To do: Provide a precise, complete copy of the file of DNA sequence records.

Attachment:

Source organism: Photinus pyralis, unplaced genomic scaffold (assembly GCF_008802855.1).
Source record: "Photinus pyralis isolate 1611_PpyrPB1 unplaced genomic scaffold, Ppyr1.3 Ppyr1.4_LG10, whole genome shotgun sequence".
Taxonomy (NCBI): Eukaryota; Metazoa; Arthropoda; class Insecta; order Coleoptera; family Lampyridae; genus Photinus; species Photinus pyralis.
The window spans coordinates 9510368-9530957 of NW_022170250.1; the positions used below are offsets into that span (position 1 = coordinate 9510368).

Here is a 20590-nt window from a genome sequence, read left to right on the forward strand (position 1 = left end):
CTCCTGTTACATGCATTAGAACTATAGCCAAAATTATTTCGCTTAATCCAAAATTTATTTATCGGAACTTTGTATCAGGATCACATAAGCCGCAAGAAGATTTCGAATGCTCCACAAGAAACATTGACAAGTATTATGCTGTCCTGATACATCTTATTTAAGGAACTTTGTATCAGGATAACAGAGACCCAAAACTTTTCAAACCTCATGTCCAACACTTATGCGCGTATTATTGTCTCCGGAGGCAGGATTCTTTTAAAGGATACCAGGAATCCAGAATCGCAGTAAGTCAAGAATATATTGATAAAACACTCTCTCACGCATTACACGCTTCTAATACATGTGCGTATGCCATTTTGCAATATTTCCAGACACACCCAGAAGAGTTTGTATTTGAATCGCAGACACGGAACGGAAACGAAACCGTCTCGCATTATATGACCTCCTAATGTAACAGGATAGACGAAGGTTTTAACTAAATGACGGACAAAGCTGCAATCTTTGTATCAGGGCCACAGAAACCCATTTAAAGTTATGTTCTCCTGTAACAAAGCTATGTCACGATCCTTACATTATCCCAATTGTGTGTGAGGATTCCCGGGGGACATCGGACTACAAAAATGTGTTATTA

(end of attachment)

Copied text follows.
Source organism: Photinus pyralis, unplaced genomic scaffold (assembly GCF_008802855.1).
Source record: "Photinus pyralis isolate 1611_PpyrPB1 unplaced genomic scaffold, Ppyr1.3 Ppyr1.4_LG10, whole genome shotgun sequence".
Taxonomy (NCBI): Eukaryota; Metazoa; Arthropoda; class Insecta; order Coleoptera; family Lampyridae; genus Photinus; species Photinus pyralis.
The window spans coordinates 9510368-9530957 of NW_022170250.1; the positions used below are offsets into that span (position 1 = coordinate 9510368).

Here is a 20590-nt window from a genome sequence, read left to right on the forward strand (position 1 = left end):
CTCCTGTTACATGCATTAGAACTATAGCCAAAATTATTTCGCTTAATCCAAAATTTATTTATCGGAACTTTGTATCAGGATCACATAAGCCGCAAGAAGATTTCGAATGCTCCACAAGAAACATTGACAAGTATTATGCTGTCCTGATACATCTTATTTAAGGAACTTTGTATCAGGATAACAGAGACCCAAAACTTTTCAAACCTCATGTCCAACACTTATGCGCGTATTATTGTCTCCGGAGGCAGGATTCTTTTAAAGGATACCAGGAATCCAGAATCGCAGTAAGTCAAGAATATATTGATAAAACACTCTCTCACGCATTACACGCTTCTAATACATGTGCGTATGCCATTTTGCAATATTTCCAGACACACCCAGAAGAGTTTGTATTTGAATCGCAGACACGGAACGGAAACGAAACCGTCTCGCATTATATGACCTCCTAATGTAACAGGATAGACGAAGGTTTTAACTAAATGACGGACAAAGCTGCAATCTTTGTATCAGGGCCACAGAAACCCATTTAAAGTTATGTTCTCCTGTAACAAAGCTATGTCACGATCCTTACATTATCCCAATTGTGTGTGAGGATTCCCGGGGGACATCGGACTACAAAAATGTGTTATTA